With iLEAP testing in full swing, there's not too much to do with regards to being a teacher apart from reading directions aloud from a testing guide verbatim, wandering around your classroom aimlessly, and envisioning your school's SPS plummet because your entire class completed the maths portion of the exams with a full two hours to spare. So, I'm sitting here in the back of my classroom writing this blog entry instead of dying of boredom.
I freely admit that I haven't blogged too much about my school lately because, well, my classroom experiences have been a bit mundane. After all, it wouldn't be too exciting to have a pile of articles with the topic of "Student Who Never Does Anything in Poor Grades Shocker." The only real item of note was the fifth fight of the school year in my seventh period class that, in all reality, was more amusing than violent. But enough of the usual; here's some good news about my school for a change!
(1) Our Chess Team is Flippin' Awesome.
Due to the diligence of our school's counselor and one of our social studies teachers, we have a really thriving Chess Club. It meets every Thursday after school, and averages about 40 students on a very consistent basis. Last weekend, they attended the district middle school meet, and completely dominated. They won individually first place in the K-6 category (Won by the social studies teacher's son--a Kindergartner), first and third in the K-8 category (two of my history bee members), and won the overall trophy. The state meet is in a couple of weeks, and though it will be tough competition, I won't be surprised when the come back with trophies.
(2) We had a Program That didn't Stink for Once.
Face it, most school programs are terrible. The topic is uninteresting, the teachers are miffed class time is being interrupted, the student are bored, so they search for ways to get into trouble, and the administrators and speaker are shocked that this is all happening. He had a speaker earlier this year who did a Huey Long impersonation. Long was definitely an interesting human being, but this guy was boring, muddled in his focus, and talked over virtually the entirety of the student body's heads.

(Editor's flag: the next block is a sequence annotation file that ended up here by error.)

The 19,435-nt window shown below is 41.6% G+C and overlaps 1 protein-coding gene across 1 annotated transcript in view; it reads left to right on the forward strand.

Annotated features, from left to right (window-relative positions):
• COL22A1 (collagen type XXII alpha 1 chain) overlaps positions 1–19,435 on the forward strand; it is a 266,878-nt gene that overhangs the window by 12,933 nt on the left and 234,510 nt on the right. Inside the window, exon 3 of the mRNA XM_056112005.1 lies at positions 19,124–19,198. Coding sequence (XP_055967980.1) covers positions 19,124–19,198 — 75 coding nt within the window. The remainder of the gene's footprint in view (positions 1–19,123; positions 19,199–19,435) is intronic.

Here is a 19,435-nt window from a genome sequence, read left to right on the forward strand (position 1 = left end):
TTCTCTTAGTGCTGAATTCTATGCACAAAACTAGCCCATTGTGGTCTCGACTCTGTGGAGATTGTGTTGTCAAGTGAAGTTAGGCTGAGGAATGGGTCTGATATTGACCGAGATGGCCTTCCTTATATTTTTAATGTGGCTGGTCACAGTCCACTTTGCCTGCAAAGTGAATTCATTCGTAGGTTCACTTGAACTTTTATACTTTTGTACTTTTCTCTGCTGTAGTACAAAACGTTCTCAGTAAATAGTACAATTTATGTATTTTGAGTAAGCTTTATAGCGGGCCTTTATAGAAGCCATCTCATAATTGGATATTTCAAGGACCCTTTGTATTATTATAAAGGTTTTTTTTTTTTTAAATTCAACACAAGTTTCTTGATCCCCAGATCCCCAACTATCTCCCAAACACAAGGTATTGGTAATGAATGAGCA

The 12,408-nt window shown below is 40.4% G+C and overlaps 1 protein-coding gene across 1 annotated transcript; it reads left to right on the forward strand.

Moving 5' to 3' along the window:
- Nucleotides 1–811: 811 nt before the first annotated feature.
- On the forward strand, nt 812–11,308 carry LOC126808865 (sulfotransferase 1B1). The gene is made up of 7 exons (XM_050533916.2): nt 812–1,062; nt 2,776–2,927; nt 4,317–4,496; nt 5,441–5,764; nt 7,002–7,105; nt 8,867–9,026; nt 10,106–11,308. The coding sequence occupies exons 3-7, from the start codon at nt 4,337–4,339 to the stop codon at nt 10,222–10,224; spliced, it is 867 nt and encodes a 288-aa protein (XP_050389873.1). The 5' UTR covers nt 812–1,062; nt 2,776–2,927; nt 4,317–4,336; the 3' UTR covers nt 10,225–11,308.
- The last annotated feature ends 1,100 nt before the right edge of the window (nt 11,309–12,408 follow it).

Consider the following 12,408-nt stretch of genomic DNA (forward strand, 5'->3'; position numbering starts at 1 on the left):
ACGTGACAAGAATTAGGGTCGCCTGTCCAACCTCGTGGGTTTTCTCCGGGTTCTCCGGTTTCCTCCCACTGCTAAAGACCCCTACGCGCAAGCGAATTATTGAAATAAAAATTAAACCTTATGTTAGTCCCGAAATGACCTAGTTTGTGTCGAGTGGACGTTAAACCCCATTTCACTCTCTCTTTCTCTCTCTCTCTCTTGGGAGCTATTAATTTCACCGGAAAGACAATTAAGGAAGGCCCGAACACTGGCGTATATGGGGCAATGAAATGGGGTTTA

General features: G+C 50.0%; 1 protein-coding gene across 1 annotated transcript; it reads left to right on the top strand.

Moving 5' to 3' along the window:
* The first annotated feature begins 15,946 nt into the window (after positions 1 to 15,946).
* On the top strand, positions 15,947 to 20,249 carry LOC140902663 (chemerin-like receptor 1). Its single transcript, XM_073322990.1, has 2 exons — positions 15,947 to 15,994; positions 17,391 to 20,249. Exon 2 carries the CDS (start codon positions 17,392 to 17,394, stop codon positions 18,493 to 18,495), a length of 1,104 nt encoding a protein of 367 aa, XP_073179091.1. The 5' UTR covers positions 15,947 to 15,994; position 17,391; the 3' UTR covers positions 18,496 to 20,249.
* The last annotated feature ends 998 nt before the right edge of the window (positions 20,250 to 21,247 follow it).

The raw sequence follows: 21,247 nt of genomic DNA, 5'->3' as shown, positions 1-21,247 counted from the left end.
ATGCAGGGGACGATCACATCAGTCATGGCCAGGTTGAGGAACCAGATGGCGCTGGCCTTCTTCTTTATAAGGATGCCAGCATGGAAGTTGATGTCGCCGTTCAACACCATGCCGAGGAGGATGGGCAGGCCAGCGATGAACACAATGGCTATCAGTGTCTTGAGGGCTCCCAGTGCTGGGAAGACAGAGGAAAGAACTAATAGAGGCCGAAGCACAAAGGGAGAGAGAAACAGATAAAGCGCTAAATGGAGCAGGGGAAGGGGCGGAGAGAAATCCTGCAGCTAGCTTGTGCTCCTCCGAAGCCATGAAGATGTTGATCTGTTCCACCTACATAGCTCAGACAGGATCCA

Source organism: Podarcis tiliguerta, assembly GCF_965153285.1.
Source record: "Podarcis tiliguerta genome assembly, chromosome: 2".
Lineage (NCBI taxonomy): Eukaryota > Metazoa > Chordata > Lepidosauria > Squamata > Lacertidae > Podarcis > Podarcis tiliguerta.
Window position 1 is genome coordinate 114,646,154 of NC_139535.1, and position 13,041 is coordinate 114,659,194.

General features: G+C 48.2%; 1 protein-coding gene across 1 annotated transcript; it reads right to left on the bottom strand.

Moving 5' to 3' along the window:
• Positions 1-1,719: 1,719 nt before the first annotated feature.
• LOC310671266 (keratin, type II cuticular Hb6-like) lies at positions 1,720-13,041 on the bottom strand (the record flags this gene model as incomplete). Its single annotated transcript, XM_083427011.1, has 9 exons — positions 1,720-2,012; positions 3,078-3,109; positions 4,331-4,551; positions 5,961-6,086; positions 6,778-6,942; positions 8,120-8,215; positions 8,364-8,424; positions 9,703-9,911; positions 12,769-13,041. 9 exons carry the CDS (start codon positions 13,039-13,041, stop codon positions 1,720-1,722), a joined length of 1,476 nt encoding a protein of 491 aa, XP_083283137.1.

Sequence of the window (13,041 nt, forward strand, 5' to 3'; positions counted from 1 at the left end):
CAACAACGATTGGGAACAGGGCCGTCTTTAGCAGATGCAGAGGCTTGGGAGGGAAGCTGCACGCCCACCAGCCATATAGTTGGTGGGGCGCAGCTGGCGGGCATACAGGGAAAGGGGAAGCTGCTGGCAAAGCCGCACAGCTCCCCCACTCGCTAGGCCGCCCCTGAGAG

A reward for a recent fundraiser was a traveling BMX show. Kids who sold enough stuff got in for free, and everyone else paid $5 for the honour of attending. All that was there was a ramp, so my skepticism was naturally high. Thankfully, they put on a show that dazzled our students, and proved my skepticism wrong (for once). The guys were former X-Games participants, and took time out after the show to talk to the students. Having met some similar folks in my days of playing Paintball, it was nice to see these guys living the best life one can have: getting paid to do what you love to do.
(3) One of Our Teachers is presenting at a Conference.
In a sign that our faculty does not rest on their laurels--rather continually seeking to learn and share with other what they learned with other professionals, one of our own is presenting at a professional conference. Who is it? Why it's me of course! I submitted a proposal for a session at the Louisiana Middle School Association's annual conference, and on my first try it was accepted! The session will be on Geographic Information Systems (GIS) in the Middle Schools, and I will be talking about what GIS actually is, and showing how to use GIS tools in all subjects in middle school. As you know, I presented at our parish's Technology Share Fair earlier this year, and it was my first session I did solo (I rode shotgun for one the year before). Considering how successful it was, as well as the fact I enjoyed doing it immensely, I decided to step up to the plate and share with fellow teachers what's been percolating in my head about the profession. If I manage to not screw it up, I'll take the really big step and apply to present at this December's LaCUE conference in Baton Rouge.
So there you go! As amazing as it sounds, there's actually positive things going on in schools these days, much less in the circus that my school tends to be at times. Hope it (slightly) restored your faith in the American educational system.
Until next time.